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Saturday, June 25, 2005

The Queen's Plate

- Ten three year olds are entered in Sunday’s Grade 1 Queen’s Plate at Woodbine, the first leg of the Canadian Triple Crown. Like its American counterpart, it’s a mile and a quarter, and in this case anyway, none of the entrants have been more than 9 furlongs. Five of the horses are at least partly owned by Americans, and it’s not hard to figure out why.

It's also a restricted race, meaning that only horses foaled in Canada can take part. Look at how many thoroughbreds were foaled in the United States this year (an estimated 34,000) and compare it with the number foaled in Canada (2,580), and it doesn't take a rocket scientist to figure that if it's a million dollars you're after, the Queen's Plate gives you far better odds than a million-dollar race south of the border. [Toronto Globe and Mail]
The morning line favorite is Dance With Ravens (A.P. Indy), who was arranged to be put on this Earth for this moment and basically this moment alone. His mother, the great Dance Smartly, won the Plate, as did two of his half-brothers. [Toronto Star] He comes off his controversial DQ from first to sixth in the Plate Trial, a result which has yet to be adjudicated by the racing commission. Dance With Ravens has never crossed the wire out of the money in 6 starts, and should obviously have little trouble with the distance based on his breeding, though he did just hang on in the Trial through a :13 second last eighth after stalking a slow pace. His trainer Mark Frostad mentioned something about Todd Kabel moving too soon. Three in the Bag was declared the winner in the Plate Trial; in his prior race he ran second to Reverberate in a N1X allowance at Belmont. He closed well 4 wide to miss by a neck, and the son of Silver Deputy out of a Pleasant Colony mare may benefit from the 10th furlong. I'd posted more about the Plate Trial and these two contenders here.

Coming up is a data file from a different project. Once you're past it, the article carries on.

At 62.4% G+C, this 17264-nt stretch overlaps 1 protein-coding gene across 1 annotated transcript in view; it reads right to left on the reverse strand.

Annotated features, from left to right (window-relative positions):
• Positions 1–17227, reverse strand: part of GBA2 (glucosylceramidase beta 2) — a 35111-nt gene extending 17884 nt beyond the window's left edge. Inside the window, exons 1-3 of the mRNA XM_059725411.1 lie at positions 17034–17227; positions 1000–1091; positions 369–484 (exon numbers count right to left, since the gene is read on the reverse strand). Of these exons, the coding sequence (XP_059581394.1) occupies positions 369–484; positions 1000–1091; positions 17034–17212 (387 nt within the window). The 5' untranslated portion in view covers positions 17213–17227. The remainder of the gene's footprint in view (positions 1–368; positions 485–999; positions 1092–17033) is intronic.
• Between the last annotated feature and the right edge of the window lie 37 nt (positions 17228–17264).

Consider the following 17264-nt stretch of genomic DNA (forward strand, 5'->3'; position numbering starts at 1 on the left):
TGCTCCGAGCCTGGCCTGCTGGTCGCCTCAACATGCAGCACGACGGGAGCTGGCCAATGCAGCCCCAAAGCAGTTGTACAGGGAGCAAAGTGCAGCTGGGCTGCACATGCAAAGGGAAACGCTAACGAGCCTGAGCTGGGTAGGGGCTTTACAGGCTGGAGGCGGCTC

Get Down was actually favored in the Plate Trial, having come off an 8 1/2 length win in a N2X allowance race. He forced the tepid pace and tired to third (placed second), and despite Richard Migliore coming north for the ride, I don’t see much reason why the extra distance should benefit him.

Gold Strike (Smart Strike) seeks to become the 5th filly to win the race. She's destroyed the fillies in her last two, and is the only 2005 graded stakes winner in the field as well as owning the highest fig. But as I noted yesterday, her trainer Reade Baker seems quite concerned that it’s been just two weeks since her win in the Woodbine Oaks. Here’s more:
"She was pretty tired....The heat really took its toll on her. It took her a long time to walk back home after she was in the winner's circle. Three weeks back would be perfect, but we're going to have to make do with two weeks." [Daily Racing Form].
There's disclosure for you; can you imagine Julio Canani having said stuff like this?

Wild Desert is a big wild card here. I had bought into him as a Derby contender at one point, and I liked him in the Lane’s End when he rallied for second behind Flower Alley. But he’s been away since running far behind Afleet Alex in the Arkansas Derby. He had just one published workout, at Monmouth, before a breeze at Woodbine yesterday, but that apparently doesn’t mean it was his only work.